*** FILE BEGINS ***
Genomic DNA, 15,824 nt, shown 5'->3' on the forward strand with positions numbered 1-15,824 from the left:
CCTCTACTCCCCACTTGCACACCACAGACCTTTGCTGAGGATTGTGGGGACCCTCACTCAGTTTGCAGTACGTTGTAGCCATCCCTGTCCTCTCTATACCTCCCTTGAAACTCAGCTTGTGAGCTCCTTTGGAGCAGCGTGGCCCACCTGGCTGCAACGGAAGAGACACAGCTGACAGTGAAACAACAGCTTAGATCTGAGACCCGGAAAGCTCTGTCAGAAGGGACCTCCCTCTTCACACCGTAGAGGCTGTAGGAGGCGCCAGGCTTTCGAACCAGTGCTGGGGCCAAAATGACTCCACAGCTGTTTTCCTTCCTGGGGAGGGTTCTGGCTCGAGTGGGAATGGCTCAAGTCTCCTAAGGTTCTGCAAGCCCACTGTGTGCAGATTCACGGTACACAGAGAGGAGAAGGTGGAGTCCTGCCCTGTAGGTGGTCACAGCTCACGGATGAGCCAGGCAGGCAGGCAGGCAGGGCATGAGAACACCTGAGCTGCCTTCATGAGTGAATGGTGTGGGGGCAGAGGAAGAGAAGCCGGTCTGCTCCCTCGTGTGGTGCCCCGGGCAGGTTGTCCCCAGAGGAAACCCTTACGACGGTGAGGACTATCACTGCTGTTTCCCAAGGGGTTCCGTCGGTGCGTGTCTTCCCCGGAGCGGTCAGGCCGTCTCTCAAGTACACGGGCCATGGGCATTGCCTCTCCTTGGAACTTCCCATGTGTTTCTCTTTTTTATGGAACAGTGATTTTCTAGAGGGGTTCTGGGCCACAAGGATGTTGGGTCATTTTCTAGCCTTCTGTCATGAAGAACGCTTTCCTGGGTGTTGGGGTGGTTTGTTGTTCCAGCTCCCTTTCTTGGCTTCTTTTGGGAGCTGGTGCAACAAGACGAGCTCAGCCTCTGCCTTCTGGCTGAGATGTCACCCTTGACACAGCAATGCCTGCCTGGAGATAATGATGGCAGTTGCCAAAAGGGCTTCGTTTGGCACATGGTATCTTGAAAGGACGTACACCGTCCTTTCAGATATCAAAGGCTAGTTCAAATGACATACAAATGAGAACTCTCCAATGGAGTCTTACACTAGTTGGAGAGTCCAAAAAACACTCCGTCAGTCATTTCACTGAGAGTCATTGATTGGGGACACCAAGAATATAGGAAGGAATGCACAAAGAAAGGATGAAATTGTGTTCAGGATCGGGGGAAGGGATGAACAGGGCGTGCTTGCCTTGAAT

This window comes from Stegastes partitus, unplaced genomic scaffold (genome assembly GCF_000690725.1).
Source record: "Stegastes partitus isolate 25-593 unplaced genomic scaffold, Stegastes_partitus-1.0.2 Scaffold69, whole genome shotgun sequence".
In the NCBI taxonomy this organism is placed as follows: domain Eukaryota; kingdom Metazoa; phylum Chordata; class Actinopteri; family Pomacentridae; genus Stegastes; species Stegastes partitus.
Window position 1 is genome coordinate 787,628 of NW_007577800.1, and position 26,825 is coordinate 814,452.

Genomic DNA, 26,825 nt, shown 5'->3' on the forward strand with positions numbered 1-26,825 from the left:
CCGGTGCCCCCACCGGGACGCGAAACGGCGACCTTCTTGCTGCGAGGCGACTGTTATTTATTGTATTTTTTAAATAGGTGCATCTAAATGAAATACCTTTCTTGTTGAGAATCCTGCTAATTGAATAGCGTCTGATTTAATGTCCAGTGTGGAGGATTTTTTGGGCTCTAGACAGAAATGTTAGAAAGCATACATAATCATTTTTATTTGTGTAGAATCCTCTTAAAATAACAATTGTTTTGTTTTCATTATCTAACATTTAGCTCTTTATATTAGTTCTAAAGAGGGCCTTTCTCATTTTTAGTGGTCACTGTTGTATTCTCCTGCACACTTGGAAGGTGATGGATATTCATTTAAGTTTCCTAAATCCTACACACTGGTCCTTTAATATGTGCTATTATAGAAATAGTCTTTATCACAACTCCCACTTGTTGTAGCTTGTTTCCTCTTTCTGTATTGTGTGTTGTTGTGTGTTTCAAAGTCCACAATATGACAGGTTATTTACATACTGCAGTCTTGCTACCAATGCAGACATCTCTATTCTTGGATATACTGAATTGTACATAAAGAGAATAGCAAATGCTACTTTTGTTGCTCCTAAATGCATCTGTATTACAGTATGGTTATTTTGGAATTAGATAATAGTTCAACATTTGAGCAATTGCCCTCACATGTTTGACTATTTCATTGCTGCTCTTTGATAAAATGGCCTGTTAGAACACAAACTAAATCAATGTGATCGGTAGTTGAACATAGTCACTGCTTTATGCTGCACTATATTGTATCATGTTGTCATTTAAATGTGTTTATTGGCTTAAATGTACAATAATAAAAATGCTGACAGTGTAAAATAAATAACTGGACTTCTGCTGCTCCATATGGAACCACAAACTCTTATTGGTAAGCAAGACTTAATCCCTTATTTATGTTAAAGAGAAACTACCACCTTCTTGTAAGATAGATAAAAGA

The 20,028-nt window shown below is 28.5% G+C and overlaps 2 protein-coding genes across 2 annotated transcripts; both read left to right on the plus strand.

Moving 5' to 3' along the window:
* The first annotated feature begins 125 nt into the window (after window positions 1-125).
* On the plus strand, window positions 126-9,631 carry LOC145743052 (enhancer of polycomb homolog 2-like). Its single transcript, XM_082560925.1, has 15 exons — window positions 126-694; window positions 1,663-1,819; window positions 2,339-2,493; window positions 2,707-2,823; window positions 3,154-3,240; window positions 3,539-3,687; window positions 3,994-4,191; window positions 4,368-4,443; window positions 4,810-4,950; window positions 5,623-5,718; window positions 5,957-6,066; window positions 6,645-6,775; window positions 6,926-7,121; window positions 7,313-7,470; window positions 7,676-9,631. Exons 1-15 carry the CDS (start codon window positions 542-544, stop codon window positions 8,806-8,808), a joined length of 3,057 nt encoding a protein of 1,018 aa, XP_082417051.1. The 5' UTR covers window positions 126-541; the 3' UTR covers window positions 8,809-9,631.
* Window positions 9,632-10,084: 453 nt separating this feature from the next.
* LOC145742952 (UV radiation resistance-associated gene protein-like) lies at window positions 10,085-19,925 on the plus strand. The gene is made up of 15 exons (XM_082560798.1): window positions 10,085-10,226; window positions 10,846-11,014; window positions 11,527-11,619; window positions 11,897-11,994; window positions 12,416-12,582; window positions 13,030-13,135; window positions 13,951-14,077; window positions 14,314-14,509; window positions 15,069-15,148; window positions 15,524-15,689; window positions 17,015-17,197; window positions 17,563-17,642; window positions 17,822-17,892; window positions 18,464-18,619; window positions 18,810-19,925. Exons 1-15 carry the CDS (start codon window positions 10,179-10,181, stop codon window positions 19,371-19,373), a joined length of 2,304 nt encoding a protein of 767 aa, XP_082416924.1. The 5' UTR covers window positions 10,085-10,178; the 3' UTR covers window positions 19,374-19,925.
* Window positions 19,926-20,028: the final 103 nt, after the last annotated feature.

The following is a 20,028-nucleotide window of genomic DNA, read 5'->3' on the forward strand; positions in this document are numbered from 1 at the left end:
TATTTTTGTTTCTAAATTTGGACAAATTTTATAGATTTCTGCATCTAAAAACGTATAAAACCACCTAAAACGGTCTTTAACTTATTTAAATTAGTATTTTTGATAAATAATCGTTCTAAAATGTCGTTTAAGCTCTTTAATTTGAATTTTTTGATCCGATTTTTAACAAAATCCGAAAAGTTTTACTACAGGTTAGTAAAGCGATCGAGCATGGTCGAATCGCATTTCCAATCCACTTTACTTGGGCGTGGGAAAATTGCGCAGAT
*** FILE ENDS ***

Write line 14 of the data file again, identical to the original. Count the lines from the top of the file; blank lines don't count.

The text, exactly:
* LOC145742952 (UV radiation resistance-associated gene protein-like) lies at window positions 10,085-19,925 on the plus strand. The gene is made up of 15 exons (XM_082560798.1): window positions 10,085-10,226; window positions 10,846-11,014; window positions 11,527-11,619; window positions 11,897-11,994; window positions 12,416-12,582; window positions 13,030-13,135; window positions 13,951-14,077; window positions 14,314-14,509; window positions 15,069-15,148; window positions 15,524-15,689; window positions 17,015-17,197; window positions 17,563-17,642; window positions 17,822-17,892; window positions 18,464-18,619; window positions 18,810-19,925. Exons 1-15 carry the CDS (start codon window positions 10,179-10,181, stop codon window positions 19,371-19,373), a joined length of 2,304 nt encoding a protein of 767 aa, XP_082416924.1. The 5' UTR covers window positions 10,085-10,178; the 3' UTR covers window positions 19,374-19,925.